New Zealand-born designer Rebecca Taylor moved to New York with $600 dollars to her name in the early 1990s, got a job under Cynthia Rowley and eventually struck out on her own with business partner Elizabeth Bugdaycay. Now celebrating her label’s 15th year, Taylor is collaborating with Citizens of Humanity jeans and Porselli shoes on special capsule collections and has opened her second New York store in the Meatpacking District.
What is different about the fashion industry since you started?
I don’t know if it’s me or the industry, but so much has changed. I started my company when I was 26 years old. At first I was working with small factories and then I became a bigger company and I was producing my clothes overseas. The biggest challenge right now for me is pricing. The price of materials is rising and so are labor costs in places like China. It’s a challenge for me and a lot of others.
How have you changed as a designer since you started?
I’ve definitely matured. I really admire young designers who come out of the box and are well rounded. It’s taken me a long time to fully understand who the Rebecca Taylor girl is.
Tell us about the collaborations you have worked on for your 15th anniversary?
I worked with my little sister Victoria [designer of Tory jewelry] on dolphin charms, with the proceeds going to save dolphins in the Pacific. It’s a cause that both me and my sister are very passionate about. I collaborated on jeans with Citizens of Humanity and on ballet flats with Porselli. It was a really fun experience. You tend to get very isolated in your little world and it was great to be able to meet and collaborate with people in different areas. I learned a lot.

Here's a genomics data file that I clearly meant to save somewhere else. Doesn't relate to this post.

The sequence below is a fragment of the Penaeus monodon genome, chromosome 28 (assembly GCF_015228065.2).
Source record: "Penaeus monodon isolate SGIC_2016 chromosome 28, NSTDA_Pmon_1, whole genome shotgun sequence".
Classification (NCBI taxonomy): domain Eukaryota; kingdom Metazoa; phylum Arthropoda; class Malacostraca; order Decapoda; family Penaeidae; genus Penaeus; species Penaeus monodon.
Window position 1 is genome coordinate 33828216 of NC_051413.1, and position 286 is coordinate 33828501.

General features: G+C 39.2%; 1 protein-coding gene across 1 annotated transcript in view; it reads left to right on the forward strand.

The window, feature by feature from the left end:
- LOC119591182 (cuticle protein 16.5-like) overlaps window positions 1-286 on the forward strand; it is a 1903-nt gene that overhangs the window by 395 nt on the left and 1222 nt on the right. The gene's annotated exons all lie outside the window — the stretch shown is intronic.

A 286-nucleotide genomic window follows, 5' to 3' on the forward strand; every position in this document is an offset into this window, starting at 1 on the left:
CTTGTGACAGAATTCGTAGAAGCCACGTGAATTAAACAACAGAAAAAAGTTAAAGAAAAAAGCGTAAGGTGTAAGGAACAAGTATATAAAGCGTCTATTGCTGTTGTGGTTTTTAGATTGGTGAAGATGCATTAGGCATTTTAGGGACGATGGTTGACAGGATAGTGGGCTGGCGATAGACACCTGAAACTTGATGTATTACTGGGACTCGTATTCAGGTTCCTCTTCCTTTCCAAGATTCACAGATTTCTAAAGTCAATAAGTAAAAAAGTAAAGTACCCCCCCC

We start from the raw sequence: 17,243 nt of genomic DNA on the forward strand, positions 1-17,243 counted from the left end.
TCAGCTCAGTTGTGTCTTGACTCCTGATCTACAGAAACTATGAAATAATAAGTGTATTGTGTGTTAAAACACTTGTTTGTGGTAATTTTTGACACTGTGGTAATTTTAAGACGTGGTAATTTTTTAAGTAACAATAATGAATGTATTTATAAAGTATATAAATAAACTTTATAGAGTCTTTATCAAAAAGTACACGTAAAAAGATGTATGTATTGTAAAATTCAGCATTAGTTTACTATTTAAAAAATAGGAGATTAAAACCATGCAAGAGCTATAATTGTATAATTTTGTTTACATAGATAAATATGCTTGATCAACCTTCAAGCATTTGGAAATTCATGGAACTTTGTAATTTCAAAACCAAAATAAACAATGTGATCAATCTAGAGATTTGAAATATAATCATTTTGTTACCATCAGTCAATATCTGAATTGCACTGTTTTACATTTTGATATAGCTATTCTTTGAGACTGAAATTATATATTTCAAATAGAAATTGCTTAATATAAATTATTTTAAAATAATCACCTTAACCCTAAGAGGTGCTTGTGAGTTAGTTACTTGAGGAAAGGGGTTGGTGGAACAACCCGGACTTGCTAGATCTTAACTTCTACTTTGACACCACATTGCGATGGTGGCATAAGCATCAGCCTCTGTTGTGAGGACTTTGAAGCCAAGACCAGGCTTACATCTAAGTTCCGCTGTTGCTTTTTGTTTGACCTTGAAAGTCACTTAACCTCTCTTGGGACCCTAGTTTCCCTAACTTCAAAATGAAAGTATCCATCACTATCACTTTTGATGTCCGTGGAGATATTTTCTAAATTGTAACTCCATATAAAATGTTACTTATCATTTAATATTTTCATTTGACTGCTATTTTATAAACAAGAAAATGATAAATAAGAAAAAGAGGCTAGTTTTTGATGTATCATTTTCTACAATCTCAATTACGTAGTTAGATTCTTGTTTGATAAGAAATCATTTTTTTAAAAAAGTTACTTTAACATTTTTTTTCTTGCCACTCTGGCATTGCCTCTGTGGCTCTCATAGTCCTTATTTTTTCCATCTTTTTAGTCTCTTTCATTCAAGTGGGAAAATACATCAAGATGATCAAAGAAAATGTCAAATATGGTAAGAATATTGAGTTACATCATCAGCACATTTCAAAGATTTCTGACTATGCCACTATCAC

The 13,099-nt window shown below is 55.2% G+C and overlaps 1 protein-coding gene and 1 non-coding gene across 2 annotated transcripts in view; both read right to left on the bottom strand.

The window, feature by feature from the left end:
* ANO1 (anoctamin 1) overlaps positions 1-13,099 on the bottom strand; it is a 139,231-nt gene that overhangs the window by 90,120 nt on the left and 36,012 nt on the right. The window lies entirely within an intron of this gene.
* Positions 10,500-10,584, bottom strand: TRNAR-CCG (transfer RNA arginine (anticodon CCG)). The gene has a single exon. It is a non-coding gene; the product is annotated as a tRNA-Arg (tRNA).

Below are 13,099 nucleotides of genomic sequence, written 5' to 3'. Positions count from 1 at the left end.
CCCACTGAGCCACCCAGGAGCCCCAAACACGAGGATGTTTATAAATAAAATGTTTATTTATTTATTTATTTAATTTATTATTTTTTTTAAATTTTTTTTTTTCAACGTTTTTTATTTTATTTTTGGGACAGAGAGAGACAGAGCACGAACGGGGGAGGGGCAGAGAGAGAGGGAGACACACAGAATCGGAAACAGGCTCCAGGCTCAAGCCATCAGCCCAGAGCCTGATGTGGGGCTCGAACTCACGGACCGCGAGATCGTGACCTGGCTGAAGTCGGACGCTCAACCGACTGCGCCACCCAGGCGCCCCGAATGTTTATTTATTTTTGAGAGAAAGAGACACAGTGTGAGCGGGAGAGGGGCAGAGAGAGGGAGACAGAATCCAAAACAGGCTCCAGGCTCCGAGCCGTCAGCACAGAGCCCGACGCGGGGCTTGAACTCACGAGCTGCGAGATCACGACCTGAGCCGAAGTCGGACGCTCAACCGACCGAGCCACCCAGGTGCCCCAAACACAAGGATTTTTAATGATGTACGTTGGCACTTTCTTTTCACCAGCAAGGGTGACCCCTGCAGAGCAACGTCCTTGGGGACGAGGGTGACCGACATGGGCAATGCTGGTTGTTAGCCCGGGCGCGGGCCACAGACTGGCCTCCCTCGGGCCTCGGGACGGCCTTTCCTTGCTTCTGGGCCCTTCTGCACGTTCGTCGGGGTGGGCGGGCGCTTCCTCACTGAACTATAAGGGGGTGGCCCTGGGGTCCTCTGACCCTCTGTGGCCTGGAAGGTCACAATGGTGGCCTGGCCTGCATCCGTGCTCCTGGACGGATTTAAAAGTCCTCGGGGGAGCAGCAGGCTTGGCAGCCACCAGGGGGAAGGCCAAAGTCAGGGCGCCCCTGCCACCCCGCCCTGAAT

What were you thinking about for your fall 2011 collection, which you just showed? And do you still get nervous?
I was thinking about the 1970s and that Jerry Hall modeling vibe. I looked at fashion illustrations by Antonio [Lopez]. The '70s was a very exciting time in fashion. Everything was very sensual and everything looked new. Fashion was beginning to get less buttoned up, and there was a lot of leg happening.
I still get nervous [showing my collections] but about different things than I used to. I am not terrified about what people are going to say anymore. People are either going to say good or bad things. It’s more important to me now that I am happy with it.
You were acquired by Kellwood [which also owns Vince and ADAM] early this year. How did that come about?
I wasn’t really looking to sell, it just sort of happened. They approached us and at first I said no. They courted us like a boyfriend. Eventually I came to see the value in working with them. They are really working with us on our retail expansion, which is an area that we are doing really well with.
What does this 15-year milestone mean to you?
I have to sit down one day and really think about it. I am always onto the next thing and onto the next thing, and I really should take a moment to enjoy what I have accomplished. I can say that I am really grateful that I have lasted this long. This is a very tough business. Things have been really difficult for the last few years and I have seen so many businesses fail. I’m really grateful that we have been able to get through it stronger and more streamlined.